In addition to the ongoing dry winter, last year’s unusually intense “monsoon” precipitation will also contribute to increased fire danger in Arizona this year, according to the state’s forester, Jeff Whitney.
Whitney, along with Gov. Doug Ducey, spoke at the annual wildfire season outlook press conference, held in Phoenix on Thursday, Feb. 22. Normally, this press conference is held in mid-April, but they wanted to get the warning out earlier this year.
“We need everyone’s help to prevent what could be a very difficult fire season,” Ducey said.
Whitney acknowledged that winter rains this year have been a fraction of what is normal. Usually the winter rains lead to abundant growth of grasses, which, once they dry out, become fuel for wildland fires.
But Whitney said that’s only part of what creates fire hazards.
“The finer fuels that provide so much of a challenge for us across all elevations in Arizona are primarily dependent on spring moisture, but even more so on summer monsoons,” he said.
“Last year’s summer monsoon season was very strong,” he explained, referring to the summer’s unusually heavy rainfall. “And then we had 120 days without any measurable precipitation anywhere in the state.”
In the extensive fire season last year, more than twice as many acres burned as in the prior year, Whitney said.
But the fire wasn’t all that happened, he said: “Because of the monsoons, everything that burned regrew.”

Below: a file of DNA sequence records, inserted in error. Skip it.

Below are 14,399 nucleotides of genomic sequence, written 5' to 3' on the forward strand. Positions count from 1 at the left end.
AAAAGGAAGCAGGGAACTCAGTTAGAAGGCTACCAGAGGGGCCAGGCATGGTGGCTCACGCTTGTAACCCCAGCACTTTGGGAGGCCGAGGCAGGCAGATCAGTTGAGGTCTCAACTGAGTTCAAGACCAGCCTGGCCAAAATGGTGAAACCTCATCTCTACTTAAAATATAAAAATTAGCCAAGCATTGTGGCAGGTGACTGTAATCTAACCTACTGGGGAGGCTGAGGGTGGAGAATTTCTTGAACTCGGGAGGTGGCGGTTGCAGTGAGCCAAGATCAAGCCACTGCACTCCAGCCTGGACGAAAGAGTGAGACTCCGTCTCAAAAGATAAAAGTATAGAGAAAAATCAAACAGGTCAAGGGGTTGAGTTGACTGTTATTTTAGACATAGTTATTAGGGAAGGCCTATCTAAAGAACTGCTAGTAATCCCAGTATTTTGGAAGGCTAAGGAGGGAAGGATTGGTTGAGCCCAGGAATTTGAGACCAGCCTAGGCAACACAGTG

Subsequently, there were four months with no rain, and only light precipitation to date.
“The climactic outlook for the next three months is quite alarming,” Whitney said. “Not only are we in a bad way, but everything, at least in the grassland communities that burned last year, regrew.”
And it isn’t just grasses.
“Chaparral is stressed — ponderosa pine and pinion juniper lands, they’re all stressed at this point because of the drought,” Whitney said.
Given the circumstances, Ducey is asking Arizonans to be especially cautious about fire this year.
“So commonsense ideas — like making sure camp fires, cigarettes and matches are out cold before you walk away from them, and make sure your trailer chains don’t drag,” the governor said. “Any spark can start a fire.
“I can’t say it strongly enough. I want people to be extra cautious this season.”
Ducey last month asked the Legislature to set aside $2 million for wildfire prevention this coming budget year, which begins in July.
His request was double the amount allocated in the ongoing fiscal year. The additional dollars would be used to remove brush and other dangerous fuels.
The Governor’s Office also said it has identified $640,000 in federal money that can be used to prepare forests for timber thinning.
If that money comes through, Whitney said he hopes to spread those dollars evenly across the state’s five districts (Northwest, Northeast, Southwest, Southeast, and Central).
While he indicated there were some areas of the state in particular need of attention, he would not specify where those areas are aside from saying they’re on the priority list.
“We’ve hit refresh on our communities-at-risk list and have literally doubled the number of communities at risk, and we do prioritize those,” Whitney said.
“Literally, this year, there is no one that can become complacent as far as the fire threat.”